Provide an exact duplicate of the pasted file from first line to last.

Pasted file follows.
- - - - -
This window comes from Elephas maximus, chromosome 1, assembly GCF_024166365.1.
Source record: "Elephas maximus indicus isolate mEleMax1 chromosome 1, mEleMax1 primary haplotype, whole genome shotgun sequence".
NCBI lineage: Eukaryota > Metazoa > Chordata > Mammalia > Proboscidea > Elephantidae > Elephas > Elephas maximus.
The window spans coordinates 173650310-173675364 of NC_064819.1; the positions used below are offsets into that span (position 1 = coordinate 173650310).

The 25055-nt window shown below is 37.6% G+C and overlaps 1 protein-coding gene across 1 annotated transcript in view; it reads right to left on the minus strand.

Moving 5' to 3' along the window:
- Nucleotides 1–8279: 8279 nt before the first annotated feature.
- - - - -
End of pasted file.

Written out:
This window comes from Elephas maximus, chromosome 1, assembly GCF_024166365.1.
Source record: "Elephas maximus indicus isolate mEleMax1 chromosome 1, mEleMax1 primary haplotype, whole genome shotgun sequence".
NCBI lineage: Eukaryota > Metazoa > Chordata > Mammalia > Proboscidea > Elephantidae > Elephas > Elephas maximus.
The window spans coordinates 173650310-173675364 of NC_064819.1; the positions used below are offsets into that span (position 1 = coordinate 173650310).

The 25055-nt window shown below is 37.6% G+C and overlaps 1 protein-coding gene across 1 annotated transcript in view; it reads right to left on the minus strand.

Moving 5' to 3' along the window:
- Nucleotides 1–8279: 8279 nt before the first annotated feature.